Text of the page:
Derby hero and 2014 Horse of the Year California Chrome took home top honors in the San Felipe two years ago and is a member of an elite club of winners that includes fellow classic winners and/or Horses of the Year Determine, Sunday Silence, Fusaichi Pegasus, Best Pal and Triple Crown winner Affirmed. On the California road to the first Saturday in May, the San Felipe clearly is a pivotal pit stop.
Michael Lund Petersen’s Mor Spirit is coming off an impressive score in the Robert B. Lewis Stakes (GIII) last out and, though the margin of victory seems short for the effort, he won with authority. With the victory he also was rightfully labeled as the leading Derby contender remaining at Santa Anita.
Mor Spirit’s trainer/jockey combo of Bob Baffert and Gary Stevens have teamed up for classic-winning success before with Derby and Preakness Stakes (GI) winner Silver Charm, Preakness and Belmont Stakes (GI) hero Point Given and a slew of other good horses over the last two decades, so he’s in capable and knowing hands with his Hall of Fame team. Also, Baffert will be seeking his fifth San Felipe win and Stevens will attempt to ride his third.
The $650,000 son of Eskendereya has proved to be a quirky horse in the mornings and was the victim of a very strange aborted workout two weeks ago, showing no interest and causing Stevens to pull him up to be safe rather than sorry. Baffert explained a set of earplugs had gone awry and Mor Spirit checked out fine and he proved it with a nice six-furlong drill in 1:12 1/5 as his final serious prep for the race last week.
The colt has won three of his five career starts, including the Bob Lewis and Los Alamitos Futurity (GI), and has posted a good second to a very good horse over the Churchill Downs main track in the Kentucky Jockey Club Stakes (GII) late last year. He’s got a good running style to compliment a quick pace likely to be set in front of him and will most likely bide his time and wait until the top of the stretch to make his winning move. He’ll be heavily bet, but he’ll also be a legitimate favorite.
California-bred Smokey Image carries his six-race undefeated record into the San Felipe and will most certainly face the toughest field of his career. He’s so far enjoyed beating up on restricted state-bred rivals, but has found a good spot to attempt graded stakes company for the first time, especially off his 8 1/2-length romp in the California Cup Derby last out.
The chestnut son of Southern Image is trained by Carla Gaines, who took over conditioning duties at the end of last year, and will be ridden again by Hall of Fame finalist Victor Espinoza and could easily be found setting sail for the lead from the break or allowing the speed to go right in front of him and wait for it to back up to him to make his move. He will offer some more wagering value than the favorite in his acid test, but is also showing top form at the right time.
Exaggerator has been knocking on the door of the elite sophomore party and seemed like an invited guest after winning the Saratoga Special (GII) and Delta Jackpot (GIII) last year, but he seems to have stalled a bit in 2016. The Keith Desormeaux-trained son of Curlin ran a hard-fought second to Nyquist in the San Vicente Stakes (GII) last out, which wasn’t a surprise but also may have served as a top prep for the San Felipe. Desormeaux’s brother, Hall of Famer Kent, has won the Derby three times (Big Brown, Fusaichi Pegasus, Real Quiet) and will be in the irons once again.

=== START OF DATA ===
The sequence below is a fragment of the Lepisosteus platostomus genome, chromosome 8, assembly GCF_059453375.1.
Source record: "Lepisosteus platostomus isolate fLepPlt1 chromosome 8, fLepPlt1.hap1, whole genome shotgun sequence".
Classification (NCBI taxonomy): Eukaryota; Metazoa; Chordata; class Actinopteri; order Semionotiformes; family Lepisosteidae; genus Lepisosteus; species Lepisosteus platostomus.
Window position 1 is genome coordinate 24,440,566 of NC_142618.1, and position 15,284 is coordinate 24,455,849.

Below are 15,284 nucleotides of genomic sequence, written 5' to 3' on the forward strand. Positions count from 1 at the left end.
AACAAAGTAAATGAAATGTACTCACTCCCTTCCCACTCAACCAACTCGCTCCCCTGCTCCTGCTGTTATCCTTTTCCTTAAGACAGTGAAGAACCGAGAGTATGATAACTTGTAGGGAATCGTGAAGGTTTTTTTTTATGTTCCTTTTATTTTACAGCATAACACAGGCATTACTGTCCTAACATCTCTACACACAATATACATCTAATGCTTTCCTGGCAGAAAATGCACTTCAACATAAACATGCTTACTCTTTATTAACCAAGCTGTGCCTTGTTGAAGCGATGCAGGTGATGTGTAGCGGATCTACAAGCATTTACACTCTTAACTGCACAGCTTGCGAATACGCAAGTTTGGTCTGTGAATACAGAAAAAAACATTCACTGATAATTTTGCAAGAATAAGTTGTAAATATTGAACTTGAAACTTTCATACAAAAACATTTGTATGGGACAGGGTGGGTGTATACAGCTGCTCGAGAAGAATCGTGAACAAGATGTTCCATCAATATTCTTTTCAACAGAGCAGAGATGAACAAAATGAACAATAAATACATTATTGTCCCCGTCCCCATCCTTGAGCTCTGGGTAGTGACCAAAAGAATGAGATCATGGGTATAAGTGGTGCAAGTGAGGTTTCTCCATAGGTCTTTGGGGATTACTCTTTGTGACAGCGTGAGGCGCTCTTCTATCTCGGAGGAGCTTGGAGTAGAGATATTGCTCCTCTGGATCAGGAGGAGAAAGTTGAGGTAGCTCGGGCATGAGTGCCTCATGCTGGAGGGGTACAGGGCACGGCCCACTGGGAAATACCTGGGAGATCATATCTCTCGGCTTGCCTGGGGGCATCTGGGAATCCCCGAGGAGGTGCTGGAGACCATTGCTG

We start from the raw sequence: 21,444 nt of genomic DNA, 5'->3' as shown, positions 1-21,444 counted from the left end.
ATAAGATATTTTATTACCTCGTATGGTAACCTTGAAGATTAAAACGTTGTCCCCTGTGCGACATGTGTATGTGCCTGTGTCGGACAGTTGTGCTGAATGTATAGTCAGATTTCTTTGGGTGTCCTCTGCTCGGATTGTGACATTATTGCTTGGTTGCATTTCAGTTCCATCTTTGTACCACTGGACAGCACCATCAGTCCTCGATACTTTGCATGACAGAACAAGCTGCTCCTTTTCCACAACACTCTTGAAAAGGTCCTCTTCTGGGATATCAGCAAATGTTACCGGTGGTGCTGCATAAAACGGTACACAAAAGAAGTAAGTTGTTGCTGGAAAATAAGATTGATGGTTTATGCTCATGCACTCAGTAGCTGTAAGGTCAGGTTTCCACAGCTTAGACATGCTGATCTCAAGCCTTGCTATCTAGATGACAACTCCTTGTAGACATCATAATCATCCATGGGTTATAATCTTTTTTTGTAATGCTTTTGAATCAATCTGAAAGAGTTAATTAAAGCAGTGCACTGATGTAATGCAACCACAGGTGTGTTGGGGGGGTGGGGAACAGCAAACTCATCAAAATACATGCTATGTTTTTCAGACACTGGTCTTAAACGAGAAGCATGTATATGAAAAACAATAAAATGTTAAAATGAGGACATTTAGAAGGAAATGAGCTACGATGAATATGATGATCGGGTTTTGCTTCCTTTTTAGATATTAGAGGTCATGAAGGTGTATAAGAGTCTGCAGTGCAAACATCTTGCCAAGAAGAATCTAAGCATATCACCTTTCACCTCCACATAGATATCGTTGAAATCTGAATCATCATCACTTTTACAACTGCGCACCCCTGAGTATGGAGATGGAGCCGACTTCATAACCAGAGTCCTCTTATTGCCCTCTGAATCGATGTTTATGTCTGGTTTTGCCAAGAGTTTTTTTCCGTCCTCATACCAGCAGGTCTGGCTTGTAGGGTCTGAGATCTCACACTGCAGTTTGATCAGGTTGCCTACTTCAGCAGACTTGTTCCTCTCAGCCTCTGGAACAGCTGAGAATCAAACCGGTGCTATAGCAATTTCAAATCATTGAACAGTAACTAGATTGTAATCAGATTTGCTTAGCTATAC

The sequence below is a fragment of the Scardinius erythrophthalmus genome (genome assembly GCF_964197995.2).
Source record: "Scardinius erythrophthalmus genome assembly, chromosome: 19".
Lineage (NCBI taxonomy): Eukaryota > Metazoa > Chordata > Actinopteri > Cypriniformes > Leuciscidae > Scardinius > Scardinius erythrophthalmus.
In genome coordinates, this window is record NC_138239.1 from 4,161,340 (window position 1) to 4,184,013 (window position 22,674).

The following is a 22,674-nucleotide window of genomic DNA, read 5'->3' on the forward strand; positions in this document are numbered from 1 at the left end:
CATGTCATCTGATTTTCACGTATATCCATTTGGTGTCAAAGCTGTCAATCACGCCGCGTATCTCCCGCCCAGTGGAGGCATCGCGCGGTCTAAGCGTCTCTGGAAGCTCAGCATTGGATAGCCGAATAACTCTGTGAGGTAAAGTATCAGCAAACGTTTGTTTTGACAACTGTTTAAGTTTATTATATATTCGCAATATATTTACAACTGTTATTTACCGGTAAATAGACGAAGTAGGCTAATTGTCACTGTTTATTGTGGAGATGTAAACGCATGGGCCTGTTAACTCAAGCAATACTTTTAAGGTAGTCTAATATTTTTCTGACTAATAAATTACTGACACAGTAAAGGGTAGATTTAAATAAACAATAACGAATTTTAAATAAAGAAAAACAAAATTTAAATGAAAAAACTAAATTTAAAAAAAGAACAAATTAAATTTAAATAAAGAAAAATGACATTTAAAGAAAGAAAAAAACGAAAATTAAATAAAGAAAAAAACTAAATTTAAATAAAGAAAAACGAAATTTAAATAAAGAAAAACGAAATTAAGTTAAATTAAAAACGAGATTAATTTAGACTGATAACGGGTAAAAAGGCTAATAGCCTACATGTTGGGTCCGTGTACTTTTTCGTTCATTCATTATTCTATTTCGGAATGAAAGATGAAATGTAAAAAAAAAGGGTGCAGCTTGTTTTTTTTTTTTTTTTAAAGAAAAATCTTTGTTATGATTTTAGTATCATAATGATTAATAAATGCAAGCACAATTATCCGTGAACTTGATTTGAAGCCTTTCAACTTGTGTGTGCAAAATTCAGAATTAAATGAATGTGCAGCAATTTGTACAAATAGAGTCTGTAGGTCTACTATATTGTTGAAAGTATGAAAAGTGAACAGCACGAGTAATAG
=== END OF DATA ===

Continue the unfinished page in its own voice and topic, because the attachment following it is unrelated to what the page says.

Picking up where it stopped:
Baffert also sends out Cupid, a $900,000 son of Tapit, off his 5 1/2-length maiden score last out. And Danzig Candy, a winner of his last two by a combined eight lengths, will be saddled by veteran California trainer Cliff Sise Jr. in what can be considered his toughest career test to date. If the favorite falters it could be anyone’s race.
Carded as the seventh, post time for the San Felipe is 4:30 p.m. EST.
Seven will head to the gate for the 58th running of the Frank E. Kilroe Mile, named for legendary racing secretary/director of racing Jimmy Kilroe, and it has been carded as the day’s sixth, with a post time set for 5:30 p.m. EST.
Golden Pegasus Racing and Earle Mack, LLC’s Bolo enters the grassy one-mile test off an impressive score in the Arcadia Stakes (GIIT) three weeks ago in what was his first start in six months. The four-year-old son of Temple City has won four of nine career starts for trainer Carla Gaines and will have Mike Smith, who rode him to a pair of wins as a juvenile, back aboard in the Kilroe. The long-term goal for the colt is the Breeders’ Cup Mile (GIT) over the Santa Anita lawn in November.
Brazilian-bred Bal a Bali heads postward for trainer Richard Mandella and will have young, top turf rider Flavien Prat aboard. He’s coming off a third-place finish in the San Gabriel Stakes (GIIT) on Jan. 2 and has been training well since. Overall, the Fox Hill Farm and Siena Farm color bearer has won six of nine races on the turf at a mile and 13 of his 18 career starts overall. He is another with an eye toward Racing’s Championship Day.
Trainer Dan Hendricks will send out Sareen Family Trust’s two-time Grade II winner Om off a strong second to Bolo in the Arcadia Stakes last out. The Kentucky-bred son of Munnings is turning into a one-mile turf specialist, having won two of his three career starts at the distance and has won three of his four career starts over Santa Anita’s lawn.
Eight speedsters will stretch out to the longer sprint distance of seven furlongs in the ninth race of the day, the 79th running of the San Carlos Stakes (GII). Some of the more prominent names set to run include Kobe’s Back, San Onofre, Calculator and Wild Dude. The one-turn event will break from the gate at 7:00 p.m. EST.
Tampa Bay Derby
Grade I winner Brody’s Cause makes his much-anticipated seasonal debut in the $350,000 Lambholm South Tampa Bay Derby (GII) at Tampa Bay Downs and will face a field of nine other three-year-olds with Derby aspirations. The son of Giant’s Causeway, who won the Breeders’ Futurity (GI) at Keeneland last year, hasn’t raced since finishing third in the Breeders’ Cup Juvenile (GI), but has been training well for this first start of 2016.